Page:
Passive Safety Technologies
By The Editors/autoMedia.com
Discern the definitions of systems that help you handle the unforeseen. Here's
a look at the current range of passive-safety technologies available in the
It was about 50 years ago when Newton's First Law of Motion began to be
seriously considered by the automobile industry. The law? In part, it states
that an object in motion tends to stay in motion – unless acted upon by an
outside force. Over the course of the last half-century, great scientific
research has focused on dispersing kinetic energy in a crash. The effort has
yielded such standard features as seatbelts, collapsible steering columns,
shoulder belts with emergency-locking retractors, airbags, unibody crush
zones, and other features that provide an even higher level of protection.
Here's a look at the current range of passive-safety technologies available in
the automotive arena.
What they are: There was a time when crude steel bumpers were the sum total of
automotive crash engineering. Found outside or inside of front and rear body
fascias, today's lightweight, sophisticated bumpers may be attached to the
unibody on metal tubes or struts, and may have shock-absorbing features such
as foam lining, deformable brackets, or other energy absorbers.
How they work: By cushioning the force of a minor impact, bumpers can help
prevent more costly damage to the vehicle bodywork and structure.
How they benefit the passengers: Bumpers are designed to help reduce vehicle
damage in a minor collision. They also function as part of the vehicle's
overall crash energy attenuation engineering. By collapsing in moderate to
severe collisions, bumpers sacrifice themselves to help protect the vehicle's
What they are: Unibody passenger vehicles and many body-on-frame vehicles
utilize specially designed front and rear areas that crumple or deform in a
collision, helping to disperse energy.
How they work: A passenger vehicle's unibody is made of different sections of
steel (or sometimes aluminum) welded into a single monocoque or unibody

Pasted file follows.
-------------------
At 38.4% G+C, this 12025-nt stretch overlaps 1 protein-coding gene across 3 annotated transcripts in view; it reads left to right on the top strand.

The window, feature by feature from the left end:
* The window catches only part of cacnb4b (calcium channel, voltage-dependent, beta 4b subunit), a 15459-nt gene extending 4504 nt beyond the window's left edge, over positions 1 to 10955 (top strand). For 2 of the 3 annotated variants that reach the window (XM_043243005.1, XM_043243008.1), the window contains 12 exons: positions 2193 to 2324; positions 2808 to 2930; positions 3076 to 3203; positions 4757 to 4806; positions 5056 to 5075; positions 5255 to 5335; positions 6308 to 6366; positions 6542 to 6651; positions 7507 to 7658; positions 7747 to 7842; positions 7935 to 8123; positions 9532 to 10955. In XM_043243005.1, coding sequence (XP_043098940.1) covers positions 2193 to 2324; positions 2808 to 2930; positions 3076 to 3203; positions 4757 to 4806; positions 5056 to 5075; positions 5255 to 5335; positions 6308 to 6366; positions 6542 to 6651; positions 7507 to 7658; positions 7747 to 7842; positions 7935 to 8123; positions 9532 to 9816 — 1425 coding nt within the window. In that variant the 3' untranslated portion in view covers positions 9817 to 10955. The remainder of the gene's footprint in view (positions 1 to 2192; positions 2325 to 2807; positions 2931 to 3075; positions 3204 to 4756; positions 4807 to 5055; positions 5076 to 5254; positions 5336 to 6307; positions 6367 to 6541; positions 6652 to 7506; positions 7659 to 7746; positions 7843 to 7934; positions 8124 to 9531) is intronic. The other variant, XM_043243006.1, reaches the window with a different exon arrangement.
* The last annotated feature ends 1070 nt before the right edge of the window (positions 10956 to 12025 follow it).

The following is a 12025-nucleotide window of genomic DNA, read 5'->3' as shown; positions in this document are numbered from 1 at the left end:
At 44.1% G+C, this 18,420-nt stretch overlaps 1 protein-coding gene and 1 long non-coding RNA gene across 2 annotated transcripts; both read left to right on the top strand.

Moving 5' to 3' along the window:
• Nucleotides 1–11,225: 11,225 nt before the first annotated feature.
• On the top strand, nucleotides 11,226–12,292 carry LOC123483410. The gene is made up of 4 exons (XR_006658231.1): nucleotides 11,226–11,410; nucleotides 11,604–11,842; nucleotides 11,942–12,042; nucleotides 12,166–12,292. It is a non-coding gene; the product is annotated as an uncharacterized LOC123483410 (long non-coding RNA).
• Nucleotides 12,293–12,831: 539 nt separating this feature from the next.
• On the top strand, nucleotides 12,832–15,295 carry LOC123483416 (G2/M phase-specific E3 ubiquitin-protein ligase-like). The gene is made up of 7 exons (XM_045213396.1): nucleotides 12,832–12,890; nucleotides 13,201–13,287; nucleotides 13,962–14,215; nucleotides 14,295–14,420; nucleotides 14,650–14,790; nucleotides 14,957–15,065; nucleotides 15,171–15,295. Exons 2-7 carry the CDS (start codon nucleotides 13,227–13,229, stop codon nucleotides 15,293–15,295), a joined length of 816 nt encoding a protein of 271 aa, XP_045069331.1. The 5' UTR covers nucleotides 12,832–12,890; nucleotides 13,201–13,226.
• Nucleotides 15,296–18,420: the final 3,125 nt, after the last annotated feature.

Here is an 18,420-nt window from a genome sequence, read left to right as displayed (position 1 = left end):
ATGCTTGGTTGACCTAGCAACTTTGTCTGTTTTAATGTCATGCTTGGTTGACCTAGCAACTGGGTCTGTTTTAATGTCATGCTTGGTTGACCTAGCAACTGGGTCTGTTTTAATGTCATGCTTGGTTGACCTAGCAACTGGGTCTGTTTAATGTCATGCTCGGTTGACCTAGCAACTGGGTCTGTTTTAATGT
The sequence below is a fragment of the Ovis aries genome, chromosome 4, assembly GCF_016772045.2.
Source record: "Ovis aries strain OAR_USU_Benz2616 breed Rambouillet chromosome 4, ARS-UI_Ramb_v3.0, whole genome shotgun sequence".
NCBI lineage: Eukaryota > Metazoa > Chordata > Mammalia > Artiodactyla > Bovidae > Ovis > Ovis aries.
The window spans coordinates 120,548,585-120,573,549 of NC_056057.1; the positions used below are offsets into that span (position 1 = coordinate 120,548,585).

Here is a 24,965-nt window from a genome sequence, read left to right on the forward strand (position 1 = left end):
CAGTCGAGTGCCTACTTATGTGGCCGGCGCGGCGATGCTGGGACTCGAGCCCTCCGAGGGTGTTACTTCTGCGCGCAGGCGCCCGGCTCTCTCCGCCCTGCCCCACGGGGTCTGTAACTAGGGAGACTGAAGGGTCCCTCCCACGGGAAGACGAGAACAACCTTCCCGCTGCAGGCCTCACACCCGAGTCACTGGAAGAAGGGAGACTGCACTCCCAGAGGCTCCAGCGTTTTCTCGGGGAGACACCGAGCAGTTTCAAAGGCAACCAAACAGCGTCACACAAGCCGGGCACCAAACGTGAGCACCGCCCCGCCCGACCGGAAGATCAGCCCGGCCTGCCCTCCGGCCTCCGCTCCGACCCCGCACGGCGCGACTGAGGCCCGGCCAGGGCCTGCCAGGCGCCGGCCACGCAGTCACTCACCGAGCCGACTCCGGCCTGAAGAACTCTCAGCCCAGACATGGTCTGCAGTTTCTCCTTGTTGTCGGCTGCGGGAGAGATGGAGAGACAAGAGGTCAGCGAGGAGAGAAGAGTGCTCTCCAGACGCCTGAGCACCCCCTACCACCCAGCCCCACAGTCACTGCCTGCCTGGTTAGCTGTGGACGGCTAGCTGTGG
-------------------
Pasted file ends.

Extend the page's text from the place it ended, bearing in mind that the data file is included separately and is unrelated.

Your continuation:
structure. Designed on computers and proven in the laboratory, special areas
at the front and back of the unibody are specifically designed to bend, fold
or otherwise deform in an accident. Body-on-frame vehicles often use a similar
strategy in their body structures.
How they benefit the passengers: Crumple zones help slow the rate of
deceleration for passengers, helping to reduce the chances of injury.
What they are: Frontal airbags, or airbags, are inflatable cushions (bags of
inert gas) that help slow the rate of deceleration for the driver and front
passenger during a frontal collision.
How they work: The driver and front passenger's airbags are stored in
compartments in the steering wheel and instrument panel, respectively. In a
collision that exceeds a preset level of forward deceleration (determined by
crash sensors located in the vehicle), a pyrotechnic gas generator is ignited
and, in a few milliseconds, generates nitrogen gas that deploys and fills the
airbag. By the time the occupant has moved forward toward the airbag, it is
ready to cushion them.
The latest frontal airbags have dual-rate inflators that deploy at different
rates depending on the severity of the crash – faster deployment for
high-speed impacts and slower deployment for low-speed crashes. In addition,
some systems are sophisticated enough to differentiate between large and small
passengers and adjust their deployment rate to suit. Some airbags have a
two-chamber design that helps keep the passenger centered during an accident.
How they benefit the passengers: It is important to note that frontal airbags
are not a replacement for seatbelts. When used in conjunction with seatbelts,
however, they have been shown to help reduce the severity of injuries in